It’s commonly accepted with BLE that as throughput goes up, so does power consumption. However, by intelligently choosing your MTU size, you can actually increase throughput while also decreasing power consumption.
Update: Please check out our other blog posts in the Maximizing BLE Throughput series. You can find a lot of great information to better understand how BLE works and what factors affect transfer speed, DLE, etc. But be aware that some of the information in these posts may be outdated.
Part 1: Maximizing BLE Throughput on iOS and Android
Part 3: Maximizing BLE Throughput: Data Length Extension (DLE)
Part 4: Maximizing BLE Throughput: Everything You Need to Know
Journey of Data Through BLE:
Let’s discuss the travel path of the application data through the Bluetooth layers, and discuss the layers that can be optimized and leveraged for throughput optimization.
Generic Attribute Profile (GATT) is the layer developers will often interface with the most and accustomed to. GATT defines the protocol of transferring data between two Bluetooth Low Energy devices. Application data is uniquely identified through a small entity known as an Attribute. Group of Attributes form Characteristics which adds additional properties such as permission and rules of interaction for a unique set of data. A group of Characteristics form a Large entity known as Service which adds a larger blueprint for a given feature or functionality. For Example, Battery Service includes a Battery Level Characteristic which includes the battery level of a given device.
Attribute Protocol (ATT) defines the protocol of transferring the attribute data. This includes GATT related functionality such as Write Request, Write Response, Notification, Read Response. In short, GATT defines and creates appropriate attributes for a given application and ATT creates outgoing and parses incoming packets that defines the action in the GATT layer.
Logical Link Control and Adaptation Protocol (L2CAP) is responsible for Quality of Service (QoS), routing, fragmentation and reassembly of packets for higher layer protocols such as ATT, Security Management Protocol (SMP) and etc.
Link Layer (LL) handles the transfer of L2CAP Packets while ensuring guaranteed delivery and integrity of data.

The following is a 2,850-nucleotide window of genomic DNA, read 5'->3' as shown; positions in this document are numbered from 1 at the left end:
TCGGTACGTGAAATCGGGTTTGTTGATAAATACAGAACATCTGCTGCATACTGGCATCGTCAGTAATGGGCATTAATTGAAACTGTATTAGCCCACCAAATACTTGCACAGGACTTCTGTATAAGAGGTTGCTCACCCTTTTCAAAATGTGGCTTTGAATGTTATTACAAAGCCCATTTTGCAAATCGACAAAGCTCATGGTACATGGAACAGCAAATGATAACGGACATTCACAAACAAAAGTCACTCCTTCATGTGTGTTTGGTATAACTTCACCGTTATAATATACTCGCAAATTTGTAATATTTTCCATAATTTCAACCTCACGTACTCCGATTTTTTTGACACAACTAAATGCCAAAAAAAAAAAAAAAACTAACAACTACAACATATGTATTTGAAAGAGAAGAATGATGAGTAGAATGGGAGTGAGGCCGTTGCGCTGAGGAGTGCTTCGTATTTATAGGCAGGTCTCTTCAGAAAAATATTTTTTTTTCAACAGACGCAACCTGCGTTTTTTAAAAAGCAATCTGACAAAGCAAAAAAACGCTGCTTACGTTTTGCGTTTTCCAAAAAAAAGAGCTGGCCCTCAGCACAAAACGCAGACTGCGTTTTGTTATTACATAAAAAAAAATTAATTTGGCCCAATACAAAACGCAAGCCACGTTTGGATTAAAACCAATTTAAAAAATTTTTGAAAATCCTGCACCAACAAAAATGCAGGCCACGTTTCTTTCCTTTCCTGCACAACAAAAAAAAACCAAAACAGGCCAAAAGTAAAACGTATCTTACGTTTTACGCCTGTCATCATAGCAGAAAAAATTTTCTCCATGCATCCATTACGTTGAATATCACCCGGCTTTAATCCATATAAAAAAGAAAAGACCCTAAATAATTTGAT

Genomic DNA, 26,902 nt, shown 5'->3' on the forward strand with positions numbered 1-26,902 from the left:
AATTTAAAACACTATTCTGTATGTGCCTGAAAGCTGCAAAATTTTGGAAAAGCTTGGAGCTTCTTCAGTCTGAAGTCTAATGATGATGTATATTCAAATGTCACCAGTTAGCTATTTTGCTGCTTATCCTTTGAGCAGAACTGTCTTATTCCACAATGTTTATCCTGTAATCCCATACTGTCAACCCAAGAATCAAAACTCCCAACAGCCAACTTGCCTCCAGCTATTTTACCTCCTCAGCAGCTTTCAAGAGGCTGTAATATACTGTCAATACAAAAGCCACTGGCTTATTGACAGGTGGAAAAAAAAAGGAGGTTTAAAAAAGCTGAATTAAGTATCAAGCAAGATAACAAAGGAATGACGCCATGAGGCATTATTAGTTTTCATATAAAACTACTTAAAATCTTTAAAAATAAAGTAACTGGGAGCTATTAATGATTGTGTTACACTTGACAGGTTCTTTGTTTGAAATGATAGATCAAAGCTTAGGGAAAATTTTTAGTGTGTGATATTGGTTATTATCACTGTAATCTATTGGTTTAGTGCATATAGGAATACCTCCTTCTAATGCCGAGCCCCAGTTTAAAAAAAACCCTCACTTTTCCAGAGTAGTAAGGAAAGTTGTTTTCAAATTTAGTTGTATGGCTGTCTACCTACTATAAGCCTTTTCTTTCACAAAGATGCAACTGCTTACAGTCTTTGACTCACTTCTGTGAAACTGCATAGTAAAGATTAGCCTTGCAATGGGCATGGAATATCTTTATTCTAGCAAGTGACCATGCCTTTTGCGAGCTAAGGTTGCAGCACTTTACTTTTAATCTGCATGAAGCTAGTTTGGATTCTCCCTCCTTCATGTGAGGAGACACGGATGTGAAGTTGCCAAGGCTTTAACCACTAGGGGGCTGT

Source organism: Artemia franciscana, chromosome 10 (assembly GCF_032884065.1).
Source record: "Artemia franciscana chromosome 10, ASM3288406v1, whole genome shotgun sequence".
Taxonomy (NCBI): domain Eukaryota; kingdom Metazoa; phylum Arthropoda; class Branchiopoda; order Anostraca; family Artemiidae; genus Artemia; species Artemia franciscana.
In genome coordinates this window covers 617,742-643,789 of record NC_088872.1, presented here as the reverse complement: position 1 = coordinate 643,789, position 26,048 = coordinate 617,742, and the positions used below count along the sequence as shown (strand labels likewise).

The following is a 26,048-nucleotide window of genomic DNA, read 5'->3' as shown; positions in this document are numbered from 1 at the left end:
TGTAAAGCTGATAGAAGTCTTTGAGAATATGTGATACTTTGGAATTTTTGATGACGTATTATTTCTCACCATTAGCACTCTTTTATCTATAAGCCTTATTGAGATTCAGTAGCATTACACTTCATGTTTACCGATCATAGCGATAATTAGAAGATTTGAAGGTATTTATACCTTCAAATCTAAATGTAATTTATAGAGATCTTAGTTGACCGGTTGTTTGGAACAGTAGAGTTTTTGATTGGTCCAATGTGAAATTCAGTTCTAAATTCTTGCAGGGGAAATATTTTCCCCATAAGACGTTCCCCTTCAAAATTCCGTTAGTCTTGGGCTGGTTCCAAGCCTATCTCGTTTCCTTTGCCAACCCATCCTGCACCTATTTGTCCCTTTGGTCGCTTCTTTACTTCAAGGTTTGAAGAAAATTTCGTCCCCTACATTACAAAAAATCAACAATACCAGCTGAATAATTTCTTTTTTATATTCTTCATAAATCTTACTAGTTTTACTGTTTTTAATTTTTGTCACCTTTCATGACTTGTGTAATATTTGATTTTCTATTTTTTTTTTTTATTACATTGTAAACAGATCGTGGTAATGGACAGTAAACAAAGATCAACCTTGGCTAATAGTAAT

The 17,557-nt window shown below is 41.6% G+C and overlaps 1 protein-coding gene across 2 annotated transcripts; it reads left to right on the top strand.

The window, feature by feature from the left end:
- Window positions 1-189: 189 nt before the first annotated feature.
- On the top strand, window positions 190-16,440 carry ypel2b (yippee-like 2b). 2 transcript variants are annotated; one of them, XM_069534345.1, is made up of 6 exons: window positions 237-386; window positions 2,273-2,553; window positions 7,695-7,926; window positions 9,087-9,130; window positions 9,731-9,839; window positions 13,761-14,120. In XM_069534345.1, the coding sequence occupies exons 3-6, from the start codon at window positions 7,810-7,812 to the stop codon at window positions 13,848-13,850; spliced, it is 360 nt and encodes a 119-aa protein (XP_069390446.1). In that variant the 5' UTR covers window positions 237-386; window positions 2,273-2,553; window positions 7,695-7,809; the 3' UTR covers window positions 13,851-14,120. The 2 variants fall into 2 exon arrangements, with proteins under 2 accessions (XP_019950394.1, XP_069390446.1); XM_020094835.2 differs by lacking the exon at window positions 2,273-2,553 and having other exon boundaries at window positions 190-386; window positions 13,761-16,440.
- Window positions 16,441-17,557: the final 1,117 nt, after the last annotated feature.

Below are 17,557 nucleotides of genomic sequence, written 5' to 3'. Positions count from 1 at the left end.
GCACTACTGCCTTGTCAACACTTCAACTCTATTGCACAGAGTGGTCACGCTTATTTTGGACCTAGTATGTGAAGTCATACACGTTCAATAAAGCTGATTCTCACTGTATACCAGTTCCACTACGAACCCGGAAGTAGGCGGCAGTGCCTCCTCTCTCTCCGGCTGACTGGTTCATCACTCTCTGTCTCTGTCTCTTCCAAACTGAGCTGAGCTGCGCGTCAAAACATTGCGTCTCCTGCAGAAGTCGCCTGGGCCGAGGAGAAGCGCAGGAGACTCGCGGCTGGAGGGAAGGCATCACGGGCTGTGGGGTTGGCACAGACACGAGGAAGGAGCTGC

A BLE packet containing application and transferred over the air has the following structure:
Note: The Data field is dependent on the Bluetooth specification. In Bluetooth v4.0 and 4.1, the maximum size of the Data field is 27 bytes. Bluetooth v4.2, a new feature was added to exchange the Data field length.
Closer look at the Data field
The Data field of a BLE Packet will be filled with L2CAP messages as shown below:
The L2CAP header is fixed in size (4 bytes) and placed to fulfill it’s requirements such as reassembly and fragmentation of packets that are longer in length than the allowed the Data Field minus L2CAP header size of 4 bytes.
When the maximum size of Data field is 27 bytes, this allows for maximum transfer of 23 bytes of ATT data per BLE Packet.
The takeaway here is:
- Ideally, We strive to transfer 23 of application data per link layer packet or (Link Layer Data Field Length – 4 octets).
- Larger application data packets of 23 (Link Layer Data Field Length – 4 octets) or more can be transferred from ATT->GATT->Application.
ATT Maximum Transmission Unit (MTU) is the maximum length of an ATT packet. The ATT MTU is defined by the L2CAP and can be anywhere between 23 and infinity. The implementation of the Bluetooth stack is the key factor of determining the ATT MTU on both client and peripheral.
A generic ATT packet has the following structure:
Where OP-Code indicates the ATT Operation such as Write Command, Notification, Read Response or etc. The ATT Data field contains the application data.
When sending a Write, Read and Notification or Indication packets, the associated attribute handle (2 octets) will also need to be included for identification of the data.
For the default case of ATT MTU of 23 bytes, the over head bytes result in 13% of overhead data.
If you recall from the previous throughput optimization blog post [link], we chose 20 bytes of application data per BLE packet to match the default values allowed in Bluetooth v4.0 and 4.1.
ATT MTU Determination
When entering connection, client and the peripheral shall exchange their MTU through Exchange MTU Request/Response ATT layer command. Each side cannot transfer larger ATT packets than the other side’s specified ATT_MTU.
iPhone 6 and 6S ATT_MTU is 185. This results in 3/185 or 1.6% of header overhead for a payload of 182 bytes. L2CAP will transfer 185/23 or 9 Link Layer Packets.
When the ATT_MTU is 23, the payload of 185 bytes will be fragmented into 185/20 or 10 ATT packets, which results in 8 Link Layer packets.
Our calculation in based on 4 BLE packets in a connection event and 30 milliseconds connection interval. These are similar settings as to iOS devices.
We have graphed the throughput difference when the a given connection uses larger ATT_MTU sizes to send stream of data.
When using larger ATT_MTU, the throughput is increased about 0-15% as we eliminate transferring ATT layer overhead bytes and replacing them with data. Using ATT_MTU sizes that are multiples of 23 bytes or (Link Layer Data Field – L2CAP Header Size(4 bytes)) is ideal.
As throughput increases by using larger ATT packets, this can require in creating less BLE packets which will reduce the power consumption as well.